Council President Jesse Barlow said he felt “heartbreak” for the targets of the message and “an outrage that is impossible to overstate,” adding that State College is a diverse community.
“The kind of hatred expressed by this literature strikes at the heart of our community and in everything that we want to be,” Barlow said. “I have seen this before in other places I have lived, including when I lived in Chicago and when I lived in New York City. This kind of hate has no place in State College, no place in our society. It has no place in the United States of America. Let us join together to deny this kind of hatred a future.”
Fellow council members echoed Barlow’s sentiments.
“What concerns me the most about events like these is that it doesn’t take a lot to normalize fringe elements of our society,” council member Gopal Balachandran said. “As a community, we bear a responsibility to make sure that things like this do not happen and that all members of our community are welcomed. …Antisemitism is always the tip of the spear [of] hate, and then it’s followed with all kinds of phobias and racisms.”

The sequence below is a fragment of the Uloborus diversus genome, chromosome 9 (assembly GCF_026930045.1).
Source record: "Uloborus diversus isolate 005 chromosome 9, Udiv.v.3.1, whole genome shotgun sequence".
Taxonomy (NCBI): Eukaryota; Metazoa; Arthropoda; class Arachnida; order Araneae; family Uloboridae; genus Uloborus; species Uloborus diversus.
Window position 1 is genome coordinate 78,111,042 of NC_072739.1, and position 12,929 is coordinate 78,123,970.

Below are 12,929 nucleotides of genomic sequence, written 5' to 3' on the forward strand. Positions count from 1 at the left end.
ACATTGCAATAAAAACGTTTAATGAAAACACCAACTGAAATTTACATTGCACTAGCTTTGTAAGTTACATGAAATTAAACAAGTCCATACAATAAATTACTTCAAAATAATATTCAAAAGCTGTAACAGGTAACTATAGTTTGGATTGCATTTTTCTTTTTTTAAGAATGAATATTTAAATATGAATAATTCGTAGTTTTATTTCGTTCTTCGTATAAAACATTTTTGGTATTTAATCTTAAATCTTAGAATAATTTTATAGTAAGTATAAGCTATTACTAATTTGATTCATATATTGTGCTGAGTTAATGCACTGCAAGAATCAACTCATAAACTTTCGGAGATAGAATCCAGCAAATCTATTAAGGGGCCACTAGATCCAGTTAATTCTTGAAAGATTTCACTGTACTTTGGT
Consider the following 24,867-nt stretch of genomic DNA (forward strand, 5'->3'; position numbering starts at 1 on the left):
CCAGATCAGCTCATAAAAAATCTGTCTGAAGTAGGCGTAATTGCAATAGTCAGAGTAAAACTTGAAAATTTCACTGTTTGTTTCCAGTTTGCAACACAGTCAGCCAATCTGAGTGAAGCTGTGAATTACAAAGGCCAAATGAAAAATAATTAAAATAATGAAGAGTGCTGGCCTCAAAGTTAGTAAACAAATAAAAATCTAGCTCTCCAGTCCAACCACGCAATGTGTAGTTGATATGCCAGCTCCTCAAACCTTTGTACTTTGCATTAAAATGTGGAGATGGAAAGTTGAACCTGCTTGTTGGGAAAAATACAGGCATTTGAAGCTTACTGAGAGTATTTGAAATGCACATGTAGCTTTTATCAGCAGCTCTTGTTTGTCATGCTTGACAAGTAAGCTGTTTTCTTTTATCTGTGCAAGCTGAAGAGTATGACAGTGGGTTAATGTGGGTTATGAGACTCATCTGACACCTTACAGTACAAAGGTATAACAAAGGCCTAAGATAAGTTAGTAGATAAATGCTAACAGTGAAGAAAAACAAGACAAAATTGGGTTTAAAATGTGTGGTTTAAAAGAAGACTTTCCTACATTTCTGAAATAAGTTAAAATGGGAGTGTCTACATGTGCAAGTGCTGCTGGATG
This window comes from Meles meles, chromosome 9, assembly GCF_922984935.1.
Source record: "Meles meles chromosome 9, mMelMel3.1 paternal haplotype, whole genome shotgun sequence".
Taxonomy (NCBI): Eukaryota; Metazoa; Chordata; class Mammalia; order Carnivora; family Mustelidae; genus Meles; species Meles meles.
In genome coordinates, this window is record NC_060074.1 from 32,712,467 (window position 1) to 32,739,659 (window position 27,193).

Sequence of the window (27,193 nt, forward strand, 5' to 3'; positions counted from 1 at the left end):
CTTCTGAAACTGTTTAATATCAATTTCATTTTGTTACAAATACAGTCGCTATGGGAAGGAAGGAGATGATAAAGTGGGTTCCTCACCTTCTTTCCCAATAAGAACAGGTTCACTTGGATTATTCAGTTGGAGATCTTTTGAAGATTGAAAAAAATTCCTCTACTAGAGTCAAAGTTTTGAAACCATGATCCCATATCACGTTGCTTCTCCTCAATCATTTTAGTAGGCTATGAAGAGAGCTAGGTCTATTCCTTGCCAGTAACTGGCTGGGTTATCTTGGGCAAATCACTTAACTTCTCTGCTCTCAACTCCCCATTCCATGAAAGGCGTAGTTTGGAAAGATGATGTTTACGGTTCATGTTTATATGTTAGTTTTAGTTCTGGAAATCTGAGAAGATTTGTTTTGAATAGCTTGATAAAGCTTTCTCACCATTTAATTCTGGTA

Council member Peter Marshall noted that one reason Hitler rose to power was because “people did not speak up in the beginning, did not do anything.”
“We’re doing it and we should not ever, ever accept that kind of behavior,” he said. “It’s not humane.”
Community members also need to speak up about less prominent incidents of hate and bias when they happen, council member Nalini Krishnankutty said.